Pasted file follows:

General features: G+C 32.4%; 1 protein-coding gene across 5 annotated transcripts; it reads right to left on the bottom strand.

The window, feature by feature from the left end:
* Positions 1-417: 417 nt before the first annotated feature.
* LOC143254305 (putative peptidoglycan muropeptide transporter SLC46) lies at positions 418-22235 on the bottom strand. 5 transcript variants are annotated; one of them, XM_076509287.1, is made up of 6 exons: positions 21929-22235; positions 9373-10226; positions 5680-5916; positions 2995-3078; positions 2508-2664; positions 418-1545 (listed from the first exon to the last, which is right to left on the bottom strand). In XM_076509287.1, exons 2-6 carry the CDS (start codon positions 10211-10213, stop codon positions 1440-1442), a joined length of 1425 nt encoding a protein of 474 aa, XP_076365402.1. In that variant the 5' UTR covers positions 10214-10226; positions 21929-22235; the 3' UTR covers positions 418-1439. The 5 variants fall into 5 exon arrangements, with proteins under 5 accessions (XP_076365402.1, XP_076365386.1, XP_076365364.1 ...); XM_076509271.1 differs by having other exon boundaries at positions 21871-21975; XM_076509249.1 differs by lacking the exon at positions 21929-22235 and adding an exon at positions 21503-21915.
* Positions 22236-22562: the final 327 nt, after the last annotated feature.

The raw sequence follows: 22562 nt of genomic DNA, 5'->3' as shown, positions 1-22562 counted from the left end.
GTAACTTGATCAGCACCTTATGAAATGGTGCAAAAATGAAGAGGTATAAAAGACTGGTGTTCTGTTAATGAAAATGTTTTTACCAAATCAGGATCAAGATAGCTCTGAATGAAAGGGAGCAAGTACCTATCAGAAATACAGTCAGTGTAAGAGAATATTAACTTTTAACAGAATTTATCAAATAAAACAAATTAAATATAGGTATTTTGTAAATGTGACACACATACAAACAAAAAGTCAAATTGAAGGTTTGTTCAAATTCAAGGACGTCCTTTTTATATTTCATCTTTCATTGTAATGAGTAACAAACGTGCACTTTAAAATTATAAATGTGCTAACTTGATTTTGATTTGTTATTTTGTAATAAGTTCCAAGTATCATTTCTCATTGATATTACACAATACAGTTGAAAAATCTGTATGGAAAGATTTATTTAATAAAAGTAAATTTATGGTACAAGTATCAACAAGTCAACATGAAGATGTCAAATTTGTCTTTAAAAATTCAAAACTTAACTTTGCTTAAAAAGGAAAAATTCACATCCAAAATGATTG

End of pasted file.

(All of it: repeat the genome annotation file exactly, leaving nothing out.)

General features: G+C 32.4%; 1 protein-coding gene across 5 annotated transcripts; it reads right to left on the bottom strand.

The window, feature by feature from the left end:
* Positions 1-417: 417 nt before the first annotated feature.
* LOC143254305 (putative peptidoglycan muropeptide transporter SLC46) lies at positions 418-22235 on the bottom strand. 5 transcript variants are annotated; one of them, XM_076509287.1, is made up of 6 exons: positions 21929-22235; positions 9373-10226; positions 5680-5916; positions 2995-3078; positions 2508-2664; positions 418-1545 (listed from the first exon to the last, which is right to left on the bottom strand). In XM_076509287.1, exons 2-6 carry the CDS (start codon positions 10211-10213, stop codon positions 1440-1442), a joined length of 1425 nt encoding a protein of 474 aa, XP_076365402.1. In that variant the 5' UTR covers positions 10214-10226; positions 21929-22235; the 3' UTR covers positions 418-1439. The 5 variants fall into 5 exon arrangements, with proteins under 5 accessions (XP_076365402.1, XP_076365386.1, XP_076365364.1 ...); XM_076509271.1 differs by having other exon boundaries at positions 21871-21975; XM_076509249.1 differs by lacking the exon at positions 21929-22235 and adding an exon at positions 21503-21915.
* Positions 22236-22562: the final 327 nt, after the last annotated feature.

The raw sequence follows: 22562 nt of genomic DNA, 5'->3' as shown, positions 1-22562 counted from the left end.
GTAACTTGATCAGCACCTTATGAAATGGTGCAAAAATGAAGAGGTATAAAAGACTGGTGTTCTGTTAATGAAAATGTTTTTACCAAATCAGGATCAAGATAGCTCTGAATGAAAGGGAGCAAGTACCTATCAGAAATACAGTCAGTGTAAGAGAATATTAACTTTTAACAGAATTTATCAAATAAAACAAATTAAATATAGGTATTTTGTAAATGTGACACACATACAAACAAAAAGTCAAATTGAAGGTTTGTTCAAATTCAAGGACGTCCTTTTTATATTTCATCTTTCATTGTAATGAGTAACAAACGTGCACTTTAAAATTATAAATGTGCTAACTTGATTTTGATTTGTTATTTTGTAATAAGTTCCAAGTATCATTTCTCATTGATATTACACAATACAGTTGAAAAATCTGTATGGAAAGATTTATTTAATAAAAGTAAATTTATGGTACAAGTATCAACAAGTCAACATGAAGATGTCAAATTTGTCTTTAAAAATTCAAAACTTAACTTTGCTTAAAAAGGAAAAATTCACATCCAAAATGATTG